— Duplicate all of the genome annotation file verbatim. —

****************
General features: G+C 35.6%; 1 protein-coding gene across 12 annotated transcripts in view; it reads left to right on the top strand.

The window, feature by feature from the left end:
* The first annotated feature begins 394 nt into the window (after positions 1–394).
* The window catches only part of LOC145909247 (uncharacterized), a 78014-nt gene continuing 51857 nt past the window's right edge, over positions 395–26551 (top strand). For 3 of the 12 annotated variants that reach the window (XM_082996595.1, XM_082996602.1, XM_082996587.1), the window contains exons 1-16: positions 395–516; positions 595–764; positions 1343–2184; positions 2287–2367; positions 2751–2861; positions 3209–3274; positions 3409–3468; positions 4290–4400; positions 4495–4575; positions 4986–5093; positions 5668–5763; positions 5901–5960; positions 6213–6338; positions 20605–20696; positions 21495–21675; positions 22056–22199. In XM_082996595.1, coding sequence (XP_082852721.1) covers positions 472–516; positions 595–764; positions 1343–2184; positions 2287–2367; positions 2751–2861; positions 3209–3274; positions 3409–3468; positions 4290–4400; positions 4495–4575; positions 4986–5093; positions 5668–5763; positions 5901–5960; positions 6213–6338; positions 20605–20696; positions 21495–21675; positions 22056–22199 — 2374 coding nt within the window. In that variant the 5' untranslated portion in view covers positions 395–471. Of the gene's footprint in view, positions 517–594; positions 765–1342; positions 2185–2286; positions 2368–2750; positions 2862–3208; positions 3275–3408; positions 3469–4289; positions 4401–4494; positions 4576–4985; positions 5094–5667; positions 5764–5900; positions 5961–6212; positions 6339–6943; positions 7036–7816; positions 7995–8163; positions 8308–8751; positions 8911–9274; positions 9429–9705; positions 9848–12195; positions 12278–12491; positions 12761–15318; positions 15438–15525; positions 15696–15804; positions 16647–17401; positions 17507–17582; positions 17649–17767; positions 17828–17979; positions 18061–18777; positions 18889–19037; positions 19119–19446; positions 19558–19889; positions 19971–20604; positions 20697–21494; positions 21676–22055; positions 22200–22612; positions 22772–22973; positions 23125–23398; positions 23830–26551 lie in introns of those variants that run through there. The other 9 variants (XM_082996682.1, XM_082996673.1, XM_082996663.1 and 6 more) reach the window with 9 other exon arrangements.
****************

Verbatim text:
General features: G+C 35.6%; 1 protein-coding gene across 12 annotated transcripts in view; it reads left to right on the top strand.

The window, feature by feature from the left end:
* The first annotated feature begins 394 nt into the window (after positions 1–394).
* The window catches only part of LOC145909247 (uncharacterized), a 78014-nt gene continuing 51857 nt past the window's right edge, over positions 395–26551 (top strand). For 3 of the 12 annotated variants that reach the window (XM_082996595.1, XM_082996602.1, XM_082996587.1), the window contains exons 1-16: positions 395–516; positions 595–764; positions 1343–2184; positions 2287–2367; positions 2751–2861; positions 3209–3274; positions 3409–3468; positions 4290–4400; positions 4495–4575; positions 4986–5093; positions 5668–5763; positions 5901–5960; positions 6213–6338; positions 20605–20696; positions 21495–21675; positions 22056–22199. In XM_082996595.1, coding sequence (XP_082852721.1) covers positions 472–516; positions 595–764; positions 1343–2184; positions 2287–2367; positions 2751–2861; positions 3209–3274; positions 3409–3468; positions 4290–4400; positions 4495–4575; positions 4986–5093; positions 5668–5763; positions 5901–5960; positions 6213–6338; positions 20605–20696; positions 21495–21675; positions 22056–22199 — 2374 coding nt within the window. In that variant the 5' untranslated portion in view covers positions 395–471. Of the gene's footprint in view, positions 517–594; positions 765–1342; positions 2185–2286; positions 2368–2750; positions 2862–3208; positions 3275–3408; positions 3469–4289; positions 4401–4494; positions 4576–4985; positions 5094–5667; positions 5764–5900; positions 5961–6212; positions 6339–6943; positions 7036–7816; positions 7995–8163; positions 8308–8751; positions 8911–9274; positions 9429–9705; positions 9848–12195; positions 12278–12491; positions 12761–15318; positions 15438–15525; positions 15696–15804; positions 16647–17401; positions 17507–17582; positions 17649–17767; positions 17828–17979; positions 18061–18777; positions 18889–19037; positions 19119–19446; positions 19558–19889; positions 19971–20604; positions 20697–21494; positions 21676–22055; positions 22200–22612; positions 22772–22973; positions 23125–23398; positions 23830–26551 lie in introns of those variants that run through there. The other 9 variants (XM_082996682.1, XM_082996673.1, XM_082996663.1 and 6 more) reach the window with 9 other exon arrangements.